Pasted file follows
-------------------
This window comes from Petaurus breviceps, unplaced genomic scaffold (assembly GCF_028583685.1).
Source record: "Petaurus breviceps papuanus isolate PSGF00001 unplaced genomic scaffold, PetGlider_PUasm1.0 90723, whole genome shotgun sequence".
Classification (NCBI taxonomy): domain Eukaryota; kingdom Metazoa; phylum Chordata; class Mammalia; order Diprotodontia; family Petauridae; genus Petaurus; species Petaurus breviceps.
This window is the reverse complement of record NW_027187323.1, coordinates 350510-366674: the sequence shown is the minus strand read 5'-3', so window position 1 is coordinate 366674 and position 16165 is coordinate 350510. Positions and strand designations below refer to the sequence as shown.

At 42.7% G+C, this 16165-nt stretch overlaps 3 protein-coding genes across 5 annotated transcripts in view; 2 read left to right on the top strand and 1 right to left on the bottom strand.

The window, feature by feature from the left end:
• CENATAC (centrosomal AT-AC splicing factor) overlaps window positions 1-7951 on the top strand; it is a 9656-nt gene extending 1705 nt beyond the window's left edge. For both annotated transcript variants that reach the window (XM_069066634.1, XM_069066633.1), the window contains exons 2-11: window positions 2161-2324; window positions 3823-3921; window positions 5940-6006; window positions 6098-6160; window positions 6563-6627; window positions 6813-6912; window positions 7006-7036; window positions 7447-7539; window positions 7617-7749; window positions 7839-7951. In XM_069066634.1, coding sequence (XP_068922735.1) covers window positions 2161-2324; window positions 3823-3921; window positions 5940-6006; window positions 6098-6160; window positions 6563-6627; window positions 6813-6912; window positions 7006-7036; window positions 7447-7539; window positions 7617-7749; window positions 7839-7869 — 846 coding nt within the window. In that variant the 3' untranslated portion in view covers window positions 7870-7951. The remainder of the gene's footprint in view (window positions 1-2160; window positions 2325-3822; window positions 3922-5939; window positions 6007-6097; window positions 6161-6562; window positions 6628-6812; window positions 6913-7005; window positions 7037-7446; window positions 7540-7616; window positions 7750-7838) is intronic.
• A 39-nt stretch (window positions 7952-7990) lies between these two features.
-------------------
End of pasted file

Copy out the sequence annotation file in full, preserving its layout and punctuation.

This window comes from Petaurus breviceps, unplaced genomic scaffold (assembly GCF_028583685.1).
Source record: "Petaurus breviceps papuanus isolate PSGF00001 unplaced genomic scaffold, PetGlider_PUasm1.0 90723, whole genome shotgun sequence".
Classification (NCBI taxonomy): domain Eukaryota; kingdom Metazoa; phylum Chordata; class Mammalia; order Diprotodontia; family Petauridae; genus Petaurus; species Petaurus breviceps.
This window is the reverse complement of record NW_027187323.1, coordinates 350510-366674: the sequence shown is the minus strand read 5'-3', so window position 1 is coordinate 366674 and position 16165 is coordinate 350510. Positions and strand designations below refer to the sequence as shown.

At 42.7% G+C, this 16165-nt stretch overlaps 3 protein-coding genes across 5 annotated transcripts in view; 2 read left to right on the top strand and 1 right to left on the bottom strand.

The window, feature by feature from the left end:
• CENATAC (centrosomal AT-AC splicing factor) overlaps window positions 1-7951 on the top strand; it is a 9656-nt gene extending 1705 nt beyond the window's left edge. For both annotated transcript variants that reach the window (XM_069066634.1, XM_069066633.1), the window contains exons 2-11: window positions 2161-2324; window positions 3823-3921; window positions 5940-6006; window positions 6098-6160; window positions 6563-6627; window positions 6813-6912; window positions 7006-7036; window positions 7447-7539; window positions 7617-7749; window positions 7839-7951. In XM_069066634.1, coding sequence (XP_068922735.1) covers window positions 2161-2324; window positions 3823-3921; window positions 5940-6006; window positions 6098-6160; window positions 6563-6627; window positions 6813-6912; window positions 7006-7036; window positions 7447-7539; window positions 7617-7749; window positions 7839-7869 — 846 coding nt within the window. In that variant the 3' untranslated portion in view covers window positions 7870-7951. The remainder of the gene's footprint in view (window positions 1-2160; window positions 2325-3822; window positions 3922-5939; window positions 6007-6097; window positions 6161-6562; window positions 6628-6812; window positions 6913-7005; window positions 7037-7446; window positions 7540-7616; window positions 7750-7838) is intronic.
• A 39-nt stretch (window positions 7952-7990) lies between these two features.